Child prodigies are at the extreme end of genius. Einstein was not a child prodigy, which means that he didn’t have fully formed mathematical skill from the age of ten or younger. His genius was more attuned to an overall vision, not to technical details. Yet some genius is totally formed at birth, it seems, and there is no material explanation for it.
All our current models of the brain indicate that it is unformed at birth and needs experience to mature. For instance, if you don’t expose a newborn baby to language, it will never learn to speak. There is even evidence that early deprivation of love and nurturing will leave a lifelong void that later experience cannot fill, or only with great difficulty.
The experience flowing in from the outer environment shapes the so-called hard-wiring of the cerebral cortex. The primitive, unformed network of neurons that a newborn brings into this world isn’t like a computer’s wiring. Neurons need to interact with all kinds of stimuli before they can form the infinitely ordered, flexible, and efficient network of a mature brain.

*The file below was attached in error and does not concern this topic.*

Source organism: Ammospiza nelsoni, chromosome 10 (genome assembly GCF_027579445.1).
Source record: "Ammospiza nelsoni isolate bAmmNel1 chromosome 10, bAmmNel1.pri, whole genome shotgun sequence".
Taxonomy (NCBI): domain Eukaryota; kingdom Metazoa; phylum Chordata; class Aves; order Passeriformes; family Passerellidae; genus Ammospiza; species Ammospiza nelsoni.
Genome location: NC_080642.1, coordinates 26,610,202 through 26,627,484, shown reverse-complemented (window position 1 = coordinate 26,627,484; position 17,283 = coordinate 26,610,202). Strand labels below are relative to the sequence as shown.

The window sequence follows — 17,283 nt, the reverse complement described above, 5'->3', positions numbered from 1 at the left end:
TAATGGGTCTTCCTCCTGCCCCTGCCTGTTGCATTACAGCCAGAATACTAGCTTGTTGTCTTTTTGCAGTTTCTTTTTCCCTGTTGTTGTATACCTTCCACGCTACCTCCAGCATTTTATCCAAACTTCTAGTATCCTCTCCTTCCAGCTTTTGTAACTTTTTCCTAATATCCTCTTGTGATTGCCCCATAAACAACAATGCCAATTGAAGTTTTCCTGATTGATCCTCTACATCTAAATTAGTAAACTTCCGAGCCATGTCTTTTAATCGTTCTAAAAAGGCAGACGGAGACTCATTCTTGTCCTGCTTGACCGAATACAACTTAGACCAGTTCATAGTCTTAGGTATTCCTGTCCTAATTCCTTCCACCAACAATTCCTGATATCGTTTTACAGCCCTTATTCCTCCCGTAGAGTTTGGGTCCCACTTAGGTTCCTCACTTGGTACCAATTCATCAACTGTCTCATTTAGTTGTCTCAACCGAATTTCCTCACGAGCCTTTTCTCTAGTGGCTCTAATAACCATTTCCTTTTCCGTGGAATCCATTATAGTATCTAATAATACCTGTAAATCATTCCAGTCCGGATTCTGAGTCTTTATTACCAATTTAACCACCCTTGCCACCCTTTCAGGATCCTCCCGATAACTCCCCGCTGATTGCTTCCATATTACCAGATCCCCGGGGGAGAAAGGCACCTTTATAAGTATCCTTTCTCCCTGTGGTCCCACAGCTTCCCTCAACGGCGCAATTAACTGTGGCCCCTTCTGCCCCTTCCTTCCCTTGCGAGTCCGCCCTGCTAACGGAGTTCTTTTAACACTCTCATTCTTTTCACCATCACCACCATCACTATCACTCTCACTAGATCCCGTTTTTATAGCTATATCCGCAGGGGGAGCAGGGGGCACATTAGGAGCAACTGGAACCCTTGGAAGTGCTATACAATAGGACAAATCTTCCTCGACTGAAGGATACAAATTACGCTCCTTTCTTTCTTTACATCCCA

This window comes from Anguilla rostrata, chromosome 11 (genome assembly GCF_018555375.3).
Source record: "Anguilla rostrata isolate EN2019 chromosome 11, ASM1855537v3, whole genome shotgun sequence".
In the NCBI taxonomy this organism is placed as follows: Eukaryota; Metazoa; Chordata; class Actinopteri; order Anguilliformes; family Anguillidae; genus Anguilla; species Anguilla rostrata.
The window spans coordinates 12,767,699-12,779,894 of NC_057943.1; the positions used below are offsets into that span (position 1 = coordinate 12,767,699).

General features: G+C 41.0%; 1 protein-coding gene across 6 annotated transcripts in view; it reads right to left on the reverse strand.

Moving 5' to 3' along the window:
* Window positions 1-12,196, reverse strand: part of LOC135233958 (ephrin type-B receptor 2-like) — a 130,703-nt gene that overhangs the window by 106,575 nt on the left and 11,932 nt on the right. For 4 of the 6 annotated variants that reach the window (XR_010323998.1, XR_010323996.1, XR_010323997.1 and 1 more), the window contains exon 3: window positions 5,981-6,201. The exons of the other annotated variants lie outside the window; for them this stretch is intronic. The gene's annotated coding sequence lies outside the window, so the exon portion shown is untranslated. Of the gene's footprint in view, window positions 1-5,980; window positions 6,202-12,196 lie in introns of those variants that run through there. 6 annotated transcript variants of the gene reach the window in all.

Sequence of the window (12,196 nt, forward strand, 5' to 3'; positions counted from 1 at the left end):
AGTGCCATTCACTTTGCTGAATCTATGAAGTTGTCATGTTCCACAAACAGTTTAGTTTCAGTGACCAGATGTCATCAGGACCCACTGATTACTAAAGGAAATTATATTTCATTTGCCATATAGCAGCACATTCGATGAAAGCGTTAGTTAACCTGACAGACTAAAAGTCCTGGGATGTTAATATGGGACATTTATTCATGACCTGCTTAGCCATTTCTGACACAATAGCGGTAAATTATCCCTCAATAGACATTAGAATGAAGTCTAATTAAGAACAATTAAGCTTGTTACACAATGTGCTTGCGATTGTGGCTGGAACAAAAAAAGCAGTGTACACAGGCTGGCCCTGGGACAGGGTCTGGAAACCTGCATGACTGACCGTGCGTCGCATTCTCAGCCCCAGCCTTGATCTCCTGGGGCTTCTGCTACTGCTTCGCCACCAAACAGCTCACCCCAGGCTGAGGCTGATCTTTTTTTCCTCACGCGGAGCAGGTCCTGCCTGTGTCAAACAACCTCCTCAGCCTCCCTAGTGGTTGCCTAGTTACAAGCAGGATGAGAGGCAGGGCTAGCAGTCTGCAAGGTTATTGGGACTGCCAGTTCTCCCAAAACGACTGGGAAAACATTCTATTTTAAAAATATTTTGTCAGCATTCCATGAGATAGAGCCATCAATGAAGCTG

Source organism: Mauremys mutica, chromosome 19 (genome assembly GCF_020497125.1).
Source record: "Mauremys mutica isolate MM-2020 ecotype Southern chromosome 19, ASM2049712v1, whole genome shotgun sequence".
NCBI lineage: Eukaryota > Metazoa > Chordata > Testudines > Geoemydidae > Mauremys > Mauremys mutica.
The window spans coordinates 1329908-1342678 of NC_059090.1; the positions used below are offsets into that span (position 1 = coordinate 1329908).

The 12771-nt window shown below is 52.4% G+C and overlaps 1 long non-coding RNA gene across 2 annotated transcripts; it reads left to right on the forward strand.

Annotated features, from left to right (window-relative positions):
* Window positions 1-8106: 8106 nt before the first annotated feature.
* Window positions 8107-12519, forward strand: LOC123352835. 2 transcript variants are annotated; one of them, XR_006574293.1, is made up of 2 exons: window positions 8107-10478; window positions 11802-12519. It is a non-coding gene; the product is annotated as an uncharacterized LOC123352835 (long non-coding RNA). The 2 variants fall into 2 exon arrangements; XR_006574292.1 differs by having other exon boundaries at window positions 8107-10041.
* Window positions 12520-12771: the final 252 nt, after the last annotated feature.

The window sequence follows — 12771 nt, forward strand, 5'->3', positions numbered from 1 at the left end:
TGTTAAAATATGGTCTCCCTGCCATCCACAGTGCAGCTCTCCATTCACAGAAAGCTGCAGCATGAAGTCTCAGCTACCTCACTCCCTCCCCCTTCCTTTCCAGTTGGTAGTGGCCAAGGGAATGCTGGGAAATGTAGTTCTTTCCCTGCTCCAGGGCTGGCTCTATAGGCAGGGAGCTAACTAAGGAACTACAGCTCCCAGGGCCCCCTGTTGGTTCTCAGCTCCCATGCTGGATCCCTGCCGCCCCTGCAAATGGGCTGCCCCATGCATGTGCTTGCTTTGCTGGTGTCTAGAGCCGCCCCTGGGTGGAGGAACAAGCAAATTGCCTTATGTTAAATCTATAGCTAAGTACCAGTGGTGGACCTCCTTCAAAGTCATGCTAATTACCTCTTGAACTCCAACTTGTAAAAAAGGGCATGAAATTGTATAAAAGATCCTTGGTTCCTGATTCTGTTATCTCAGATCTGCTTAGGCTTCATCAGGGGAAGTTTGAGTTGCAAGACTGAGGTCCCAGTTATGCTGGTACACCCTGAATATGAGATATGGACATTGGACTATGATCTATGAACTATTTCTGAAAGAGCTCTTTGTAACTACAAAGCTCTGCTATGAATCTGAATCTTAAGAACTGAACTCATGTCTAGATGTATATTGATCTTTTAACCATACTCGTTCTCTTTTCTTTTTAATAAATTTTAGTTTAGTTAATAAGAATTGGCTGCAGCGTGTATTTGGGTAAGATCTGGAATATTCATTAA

A prodigy doesn’t come out of nowhere; he is formed by invisible intelligence that has somehow (no one knows exactly) decided to speed up the learning process far beyond the normal pace, leaving nothing to chance, not even the environment.
Rarely super-prodigies emerge whose abilities are not confined to a single talent but encompass all mental activity; theses children are estimated to fall within the top one-quarter of 1 percent of IQs measured worldwide.
Mind shapes brain, not the other way around. The intelligence that courses through you is turning you into what you are going to be.
Adapted from How To Know God, by Deepak Chopra (Harmony Books, 2000).